Not only would Lyddie have no shelter, but now she has the responsibility of caring for her little sister who unexpectedly came to stay with her. “ Have you got her things “ ( page 119 ). Lyddie now has her little sister to take care of so she can’t afford to not have a job that pays her money, gives her a place to stay and take care of her little sister all at the same time. In a different case Lyddie wants to visit the farm, then she realizes that it would not be the same as it was before she left. “There would be nothing to eat there.
Due to being a woman , Esperanza’s mother was not able to complete her education , instead she was forced to stay at home and look after Esperanza and her siblings while her husband provided for them, she strongly resents this ‘“I could have been somebody, you know? My mother says and sighs. She has lived in this city her whole life. She can speak two languages. She can sing an
In the Delta family is more than just a noun, it is a way of life. In Delta Wedding Eudora Welty starts off with a young girl who is just arriving at the Fairchild home in the Southern Delta. Laura is a young and quiet girl who just wants to conform to the other children in the home. The Fairchild home is very chaotic while they plan for Dabney’s wedding. The whole clan is gathering for Dabney’s, the second daughter of the family in her particular generation, marriage to Troy Flavin who is an overseer for one of the Fairchild plantations, but the Fairchilds don’t feel that Dabney should marry Troy, both because he is in a lower class than her and because they don’t feel that he is fit to take care of her, but they seldom say so, in front of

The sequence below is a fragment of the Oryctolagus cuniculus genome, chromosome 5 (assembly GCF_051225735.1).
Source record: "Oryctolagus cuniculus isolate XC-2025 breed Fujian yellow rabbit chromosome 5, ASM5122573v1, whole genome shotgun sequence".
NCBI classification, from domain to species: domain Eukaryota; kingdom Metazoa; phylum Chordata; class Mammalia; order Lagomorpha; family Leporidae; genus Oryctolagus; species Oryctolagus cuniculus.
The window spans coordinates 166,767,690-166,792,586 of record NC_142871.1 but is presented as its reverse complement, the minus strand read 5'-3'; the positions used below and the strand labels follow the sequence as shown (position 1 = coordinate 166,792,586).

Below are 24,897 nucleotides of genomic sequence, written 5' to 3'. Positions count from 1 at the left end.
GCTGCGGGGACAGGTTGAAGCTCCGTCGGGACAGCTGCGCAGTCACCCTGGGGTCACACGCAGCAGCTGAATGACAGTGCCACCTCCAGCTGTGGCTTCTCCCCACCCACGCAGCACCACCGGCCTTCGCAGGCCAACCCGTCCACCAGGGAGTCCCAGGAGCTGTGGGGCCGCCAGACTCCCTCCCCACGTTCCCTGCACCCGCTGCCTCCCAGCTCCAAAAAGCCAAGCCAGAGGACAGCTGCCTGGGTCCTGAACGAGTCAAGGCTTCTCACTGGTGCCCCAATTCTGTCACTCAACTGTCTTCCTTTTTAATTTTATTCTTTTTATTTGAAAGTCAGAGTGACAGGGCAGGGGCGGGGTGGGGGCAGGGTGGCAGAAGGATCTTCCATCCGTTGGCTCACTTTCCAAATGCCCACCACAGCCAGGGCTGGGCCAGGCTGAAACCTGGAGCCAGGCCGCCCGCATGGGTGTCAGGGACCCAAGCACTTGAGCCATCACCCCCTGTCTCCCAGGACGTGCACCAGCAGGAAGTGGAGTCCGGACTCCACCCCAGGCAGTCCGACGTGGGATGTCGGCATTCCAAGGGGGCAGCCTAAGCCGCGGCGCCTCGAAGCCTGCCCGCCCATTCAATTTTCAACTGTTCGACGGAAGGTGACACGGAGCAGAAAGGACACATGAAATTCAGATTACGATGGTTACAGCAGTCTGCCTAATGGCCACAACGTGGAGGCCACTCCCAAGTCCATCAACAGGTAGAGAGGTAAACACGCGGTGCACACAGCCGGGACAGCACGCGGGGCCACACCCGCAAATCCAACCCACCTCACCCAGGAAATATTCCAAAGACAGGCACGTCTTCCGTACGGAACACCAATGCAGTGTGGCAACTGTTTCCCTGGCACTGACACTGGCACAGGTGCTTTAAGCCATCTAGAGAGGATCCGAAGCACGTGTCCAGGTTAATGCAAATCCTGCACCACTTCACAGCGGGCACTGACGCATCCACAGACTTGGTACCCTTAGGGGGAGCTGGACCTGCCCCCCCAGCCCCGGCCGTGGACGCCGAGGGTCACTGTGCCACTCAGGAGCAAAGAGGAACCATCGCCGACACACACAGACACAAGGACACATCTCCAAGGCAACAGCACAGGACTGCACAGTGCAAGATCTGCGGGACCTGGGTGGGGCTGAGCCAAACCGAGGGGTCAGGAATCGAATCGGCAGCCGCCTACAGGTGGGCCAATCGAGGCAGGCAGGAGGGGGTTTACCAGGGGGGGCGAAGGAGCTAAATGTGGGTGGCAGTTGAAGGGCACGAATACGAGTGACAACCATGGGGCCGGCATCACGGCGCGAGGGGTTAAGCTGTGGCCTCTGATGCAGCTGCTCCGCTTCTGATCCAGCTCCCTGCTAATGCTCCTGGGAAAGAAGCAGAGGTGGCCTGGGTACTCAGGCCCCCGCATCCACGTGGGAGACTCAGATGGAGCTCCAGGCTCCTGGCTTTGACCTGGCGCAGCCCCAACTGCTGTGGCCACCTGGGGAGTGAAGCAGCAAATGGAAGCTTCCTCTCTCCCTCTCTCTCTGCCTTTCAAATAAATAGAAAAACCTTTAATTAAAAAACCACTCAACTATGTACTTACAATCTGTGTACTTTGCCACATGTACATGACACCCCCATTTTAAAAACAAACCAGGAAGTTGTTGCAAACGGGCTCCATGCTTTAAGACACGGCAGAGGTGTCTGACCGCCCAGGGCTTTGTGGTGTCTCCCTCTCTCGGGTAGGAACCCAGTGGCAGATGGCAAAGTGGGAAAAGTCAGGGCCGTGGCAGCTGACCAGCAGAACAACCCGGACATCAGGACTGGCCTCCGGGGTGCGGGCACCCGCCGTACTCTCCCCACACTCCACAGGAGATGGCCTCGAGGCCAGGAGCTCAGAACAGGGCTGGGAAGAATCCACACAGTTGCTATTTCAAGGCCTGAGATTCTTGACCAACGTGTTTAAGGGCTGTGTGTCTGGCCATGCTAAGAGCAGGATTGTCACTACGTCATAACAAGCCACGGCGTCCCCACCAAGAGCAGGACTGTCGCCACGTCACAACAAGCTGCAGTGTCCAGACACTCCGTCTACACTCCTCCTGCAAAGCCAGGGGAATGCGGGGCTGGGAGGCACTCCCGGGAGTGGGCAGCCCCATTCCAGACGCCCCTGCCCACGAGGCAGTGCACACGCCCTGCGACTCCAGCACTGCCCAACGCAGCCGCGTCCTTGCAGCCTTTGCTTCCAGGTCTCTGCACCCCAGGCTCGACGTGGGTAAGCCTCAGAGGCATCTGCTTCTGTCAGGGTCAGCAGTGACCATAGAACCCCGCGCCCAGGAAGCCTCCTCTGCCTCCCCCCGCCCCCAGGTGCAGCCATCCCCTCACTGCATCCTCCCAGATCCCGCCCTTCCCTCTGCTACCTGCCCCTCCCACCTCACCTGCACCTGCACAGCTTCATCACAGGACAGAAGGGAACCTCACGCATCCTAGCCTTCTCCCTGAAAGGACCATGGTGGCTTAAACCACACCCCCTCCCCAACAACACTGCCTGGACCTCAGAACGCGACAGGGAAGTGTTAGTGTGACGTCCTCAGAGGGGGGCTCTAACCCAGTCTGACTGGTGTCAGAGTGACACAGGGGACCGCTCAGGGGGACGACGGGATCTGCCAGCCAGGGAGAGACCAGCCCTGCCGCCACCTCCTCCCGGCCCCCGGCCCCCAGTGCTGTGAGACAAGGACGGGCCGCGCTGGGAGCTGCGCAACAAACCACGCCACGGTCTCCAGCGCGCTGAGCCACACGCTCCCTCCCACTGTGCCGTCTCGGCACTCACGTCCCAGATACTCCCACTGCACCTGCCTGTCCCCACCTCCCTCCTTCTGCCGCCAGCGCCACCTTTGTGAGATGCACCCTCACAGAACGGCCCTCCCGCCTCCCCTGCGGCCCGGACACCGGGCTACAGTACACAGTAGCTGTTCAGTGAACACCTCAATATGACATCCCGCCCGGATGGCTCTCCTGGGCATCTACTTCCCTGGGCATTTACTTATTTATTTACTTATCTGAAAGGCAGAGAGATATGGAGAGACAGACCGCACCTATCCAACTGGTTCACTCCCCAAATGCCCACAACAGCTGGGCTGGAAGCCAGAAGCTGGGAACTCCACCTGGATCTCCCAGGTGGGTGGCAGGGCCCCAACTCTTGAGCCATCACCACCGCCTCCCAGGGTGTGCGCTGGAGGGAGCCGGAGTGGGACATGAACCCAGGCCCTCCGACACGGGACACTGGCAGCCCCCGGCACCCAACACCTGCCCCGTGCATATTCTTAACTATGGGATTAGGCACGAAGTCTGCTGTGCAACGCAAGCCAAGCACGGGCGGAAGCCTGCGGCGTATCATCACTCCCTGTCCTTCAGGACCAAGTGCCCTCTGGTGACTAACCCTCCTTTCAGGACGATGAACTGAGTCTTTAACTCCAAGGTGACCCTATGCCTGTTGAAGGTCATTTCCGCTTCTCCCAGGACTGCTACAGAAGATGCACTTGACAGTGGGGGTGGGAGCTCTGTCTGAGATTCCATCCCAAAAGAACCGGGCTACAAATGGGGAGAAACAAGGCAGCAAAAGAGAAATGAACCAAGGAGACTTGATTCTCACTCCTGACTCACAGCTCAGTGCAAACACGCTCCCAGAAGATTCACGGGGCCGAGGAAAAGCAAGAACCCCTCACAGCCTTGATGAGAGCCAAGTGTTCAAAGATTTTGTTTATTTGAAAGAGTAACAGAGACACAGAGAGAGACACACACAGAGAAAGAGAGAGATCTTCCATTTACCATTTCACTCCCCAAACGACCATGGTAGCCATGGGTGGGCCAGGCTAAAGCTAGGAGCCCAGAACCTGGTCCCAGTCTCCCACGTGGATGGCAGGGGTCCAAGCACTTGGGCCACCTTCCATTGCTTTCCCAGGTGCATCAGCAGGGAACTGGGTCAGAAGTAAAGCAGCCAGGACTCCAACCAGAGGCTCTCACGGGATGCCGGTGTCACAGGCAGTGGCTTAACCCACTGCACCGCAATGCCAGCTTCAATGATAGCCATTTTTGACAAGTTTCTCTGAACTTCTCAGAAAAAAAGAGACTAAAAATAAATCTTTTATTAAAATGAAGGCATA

Curley’s wife is a representation of women in 1930’s America. Women were considered weak, useless and vulnerable - just like black, old or disabled people. We notice this when she walks in the harness room, where Crooks stayed due to discrimination against black people, asking where Curley is (whom we then find out, is a pathetic excuse to interact with the ranch workers). As she looks around, she noticed the boss ‘left all the weak ones’ there. Before she came, Candy and Lennie were explaining about their dream house to Candy.
Leaving her friends behind, she once again felt depressed due to isolation of her friends and family. The female speaker then states, “My lord commanded me to live with him here;/ I had few loved ones or loyal friends/ in this country , which causes me great grief”(15-17). These lines prove that no matter what the scenario is, the man's wife has to do what pleases him even if it costs her leaving her loved ones at her home country. In the “Wife's Lament”, the feeling of detachment and depression by the female speaker, describes the lack of control over her situation. For instance, the speaker announces “...I walk alone in the light of dawn/ under the oak-tree and through this earth-cave,/ where I must sit the summer-long day;/ there I can weep for all my exiles,/ my many troubles; and so I may never/ escape from the cares of my sorrow mind,...”(35-40).